Five Ways to Fix the Ferguson Police Department

In Ferguson, as in many other places, residents perceive the police as an occupying force.

The Justice Department on March 4 issued a report determining that the police department in Ferguson, Missouri, routinely violated the constitutional rights of its African American residents.

The results of the Civil Rights Division’s six-month investigation, sparked by the fatal shooting of unarmed black teenager Michael Brown by a white police officer last August, are disturbing. Among the findings: black motorists are more than twice as likely as their white counterparts to be searched, but were less likely to be found in possession of drugs or other contraband. Black residents, who make up 65 percent of Ferguson’s population, accounted for 93 percent of arrests. Emails sent from local government accounts revealed racist jokes, including one about President Obama.

In short, law enforcement failed to be a part of, and accountable to, the community that it serves. In Ferguson, as in many other places across the country with significant minority populations, residents perceive the police as an occupying force.

So what’s the cure? How can the police in Ferguson fix what’s broken, and bring the department into compliance with civil rights laws?

The steps required to repair the damage are complex, and require buy-in from a range of stakeholders. Among the reforms needed:

  1. Collect the data. The report’s findings on traffic stops suggest that race was driving decision making for cops on the Ferguson police force. Blackness was being used as a criminal factor that turned out (no surprise) not to actually lead them to more bad guys. Gathering data on stops and the use of force—and using it to support accountability for officer conduct—helps surface bad practices, the first step toward improving them. 
  2. Make systems more accountable. Departments need early-warning systems, supervisory reviews, and a clear way to reward officers who solve community problems rather than those who have high arrest rates. Line supervisors are key to helping to keep the rank and file accountable internally, while citizen review boards provide valuable external oversight.   
  3. Diversify the ranks. In many inner-ring suburbs, there is a significant disconnect between the racial, ethnic, and gender makeup of the police department and the community it serves. This can fuel an “us vs. them” mentality among law enforcement officers. Increasing diversity up the chain of command helps support an improved internal and external culture. There was a disturbing amount of racist language in the internal emails revealed in the Justice Department report. That speaks to a toxic internal culture on race.
  4. Adopt community policing. Too many departments are estranged from the neighborhoods they are charged with protecting. Building better relations with the community and developing trust helps police operate a fair and just law enforcement system. With that connection, neighbors become partners with police officers in helping to keep their community safe, and avoid the mentality of an occupying army keeping anxious watch over an enemy force.
  5. Improve training. Departments can help train officers to guard against implicit bias, to reduce incidences of the use of force, to defuse situations rather than escalate them. There are proven ways of dealing with the mentally ill, for instance, as well as for dealing with the enormous amount of stress officers carry with them. Taking advantage of such training—and, through the involvement of supervisors, reinforcing good behavior—can significantly improve police practice.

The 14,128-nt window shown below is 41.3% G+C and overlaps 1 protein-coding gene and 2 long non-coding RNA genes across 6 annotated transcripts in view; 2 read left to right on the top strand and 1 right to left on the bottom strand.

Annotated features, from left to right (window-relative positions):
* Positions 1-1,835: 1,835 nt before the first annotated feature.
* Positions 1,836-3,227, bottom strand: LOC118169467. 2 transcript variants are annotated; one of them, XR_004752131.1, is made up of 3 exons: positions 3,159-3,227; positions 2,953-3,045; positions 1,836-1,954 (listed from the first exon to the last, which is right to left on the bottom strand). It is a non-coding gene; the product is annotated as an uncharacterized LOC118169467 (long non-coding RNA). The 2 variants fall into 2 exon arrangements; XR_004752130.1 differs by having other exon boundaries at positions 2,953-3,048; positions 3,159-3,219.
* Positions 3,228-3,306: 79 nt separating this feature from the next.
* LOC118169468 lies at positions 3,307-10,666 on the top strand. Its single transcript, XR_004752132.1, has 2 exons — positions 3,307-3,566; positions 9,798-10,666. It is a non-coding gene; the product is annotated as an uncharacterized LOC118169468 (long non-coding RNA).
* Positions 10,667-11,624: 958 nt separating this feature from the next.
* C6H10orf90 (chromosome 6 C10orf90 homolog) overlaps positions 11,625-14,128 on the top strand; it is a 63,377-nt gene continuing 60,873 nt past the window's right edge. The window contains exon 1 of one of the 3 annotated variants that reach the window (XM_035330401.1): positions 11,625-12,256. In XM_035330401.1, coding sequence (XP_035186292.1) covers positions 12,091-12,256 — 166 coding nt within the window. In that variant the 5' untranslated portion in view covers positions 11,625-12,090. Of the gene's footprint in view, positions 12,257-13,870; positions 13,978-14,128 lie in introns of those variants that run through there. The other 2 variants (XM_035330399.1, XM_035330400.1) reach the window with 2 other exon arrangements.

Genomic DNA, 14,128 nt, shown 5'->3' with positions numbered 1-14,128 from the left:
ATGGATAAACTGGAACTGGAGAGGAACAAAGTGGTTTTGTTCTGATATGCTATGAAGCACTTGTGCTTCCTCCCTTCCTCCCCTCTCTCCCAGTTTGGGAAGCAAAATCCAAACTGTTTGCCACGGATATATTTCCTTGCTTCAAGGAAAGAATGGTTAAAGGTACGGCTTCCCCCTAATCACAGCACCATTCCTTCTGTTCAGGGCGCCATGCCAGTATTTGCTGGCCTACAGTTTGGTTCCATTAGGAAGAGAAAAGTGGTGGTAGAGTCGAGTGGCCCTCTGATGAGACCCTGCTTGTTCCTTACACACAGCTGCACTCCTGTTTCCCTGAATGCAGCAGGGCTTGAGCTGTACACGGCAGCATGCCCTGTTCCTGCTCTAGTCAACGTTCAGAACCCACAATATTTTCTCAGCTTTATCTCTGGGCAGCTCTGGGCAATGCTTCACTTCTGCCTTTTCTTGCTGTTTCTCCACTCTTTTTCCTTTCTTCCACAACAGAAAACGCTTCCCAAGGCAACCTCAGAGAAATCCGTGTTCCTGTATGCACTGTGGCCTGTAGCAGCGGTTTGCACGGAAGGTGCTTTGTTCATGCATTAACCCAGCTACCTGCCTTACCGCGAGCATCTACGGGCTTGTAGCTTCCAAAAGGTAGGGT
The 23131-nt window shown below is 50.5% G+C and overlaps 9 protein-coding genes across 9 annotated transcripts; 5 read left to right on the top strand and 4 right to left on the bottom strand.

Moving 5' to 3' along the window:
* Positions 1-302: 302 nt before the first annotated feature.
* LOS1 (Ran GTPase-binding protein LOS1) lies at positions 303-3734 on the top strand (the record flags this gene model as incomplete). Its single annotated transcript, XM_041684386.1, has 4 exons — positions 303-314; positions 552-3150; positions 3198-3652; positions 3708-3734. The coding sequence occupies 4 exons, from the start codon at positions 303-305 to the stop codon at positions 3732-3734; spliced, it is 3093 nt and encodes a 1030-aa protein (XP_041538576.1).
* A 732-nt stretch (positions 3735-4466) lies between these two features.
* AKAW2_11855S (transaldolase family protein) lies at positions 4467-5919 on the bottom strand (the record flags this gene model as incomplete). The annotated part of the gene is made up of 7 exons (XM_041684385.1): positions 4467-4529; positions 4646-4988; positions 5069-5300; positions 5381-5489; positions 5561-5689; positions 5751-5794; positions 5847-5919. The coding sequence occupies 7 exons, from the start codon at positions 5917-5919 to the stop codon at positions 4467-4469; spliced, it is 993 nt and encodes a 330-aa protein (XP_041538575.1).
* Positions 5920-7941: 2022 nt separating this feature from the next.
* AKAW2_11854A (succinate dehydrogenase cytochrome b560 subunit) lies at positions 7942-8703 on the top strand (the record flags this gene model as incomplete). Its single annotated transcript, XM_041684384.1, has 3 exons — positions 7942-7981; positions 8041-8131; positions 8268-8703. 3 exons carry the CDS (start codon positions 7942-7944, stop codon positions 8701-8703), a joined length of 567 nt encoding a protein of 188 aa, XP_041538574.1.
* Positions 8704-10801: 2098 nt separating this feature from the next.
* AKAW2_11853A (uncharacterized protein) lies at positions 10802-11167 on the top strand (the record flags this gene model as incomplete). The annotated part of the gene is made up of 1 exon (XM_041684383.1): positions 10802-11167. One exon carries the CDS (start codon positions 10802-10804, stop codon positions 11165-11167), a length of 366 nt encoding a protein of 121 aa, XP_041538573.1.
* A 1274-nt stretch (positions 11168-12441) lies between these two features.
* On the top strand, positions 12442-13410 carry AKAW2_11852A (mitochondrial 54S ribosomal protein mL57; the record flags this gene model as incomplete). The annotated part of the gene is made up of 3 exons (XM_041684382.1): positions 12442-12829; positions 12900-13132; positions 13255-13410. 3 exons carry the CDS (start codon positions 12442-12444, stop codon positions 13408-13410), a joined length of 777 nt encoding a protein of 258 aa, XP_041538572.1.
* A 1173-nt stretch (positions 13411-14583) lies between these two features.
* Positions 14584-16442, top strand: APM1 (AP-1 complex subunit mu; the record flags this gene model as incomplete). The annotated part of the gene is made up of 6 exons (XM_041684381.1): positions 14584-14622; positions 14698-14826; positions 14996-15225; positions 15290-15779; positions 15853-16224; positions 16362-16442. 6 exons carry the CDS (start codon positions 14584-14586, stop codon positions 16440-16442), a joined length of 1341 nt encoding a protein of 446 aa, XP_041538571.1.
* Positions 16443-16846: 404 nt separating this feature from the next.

In recent years, lawsuits by the Department of Justice and private plaintiffs have brought to light long-standing and systemic problems akin to those in Ferguson in law enforcement agencies across the country, including the Albuquerque, Seattle, and Puerto Rico police departments. Change is possible, as reforms in the Los Angeles police department attest.

In the aftermath of Michael Brown’s shooting, the Open Society Foundations have joined with other groups to help improve law enforcement accountability and build a national database on police practices. The challenge now is to provide incentives for more departments across the country to engage in a process of data collection, real accountability, and community engagement that leads to justice and safety for all of our neighborhoods.

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You don't mention anti-racism training. Isn't this the most needed change?

Yes, Rosemary, I agree. We can have institutions to come in and put forth their best efforts in providing training, and a change in institutional measures, but until we deal with the pre-conditioned mentality of those serving these communities, it will be business as usual, regardless of where you are in the country.

It happened already, but remarkably late: the police chief resigned as did the city manager. The fish rots from the head down. But the deeper question is: who elected them and who kept them in power? Public apathy and the failure of people to exercise their voting rights
Those who forget Selma or don't teach it to their kids play into the hand of the racist minority.
Costa Rica is a democracy because more than 65% of the people vote. I wonder what percentage of the community votes in Ferguson and who do they put up for office? As Pogo said: we met the enemy and he is us.

The liberal and free minds should not shy away from looking at the deeper angles too; please share this peer-reviewed article, which was presented at an Indian University in 2014, about 'police and rights-violation', at link:

I support all good actions who protect the human right

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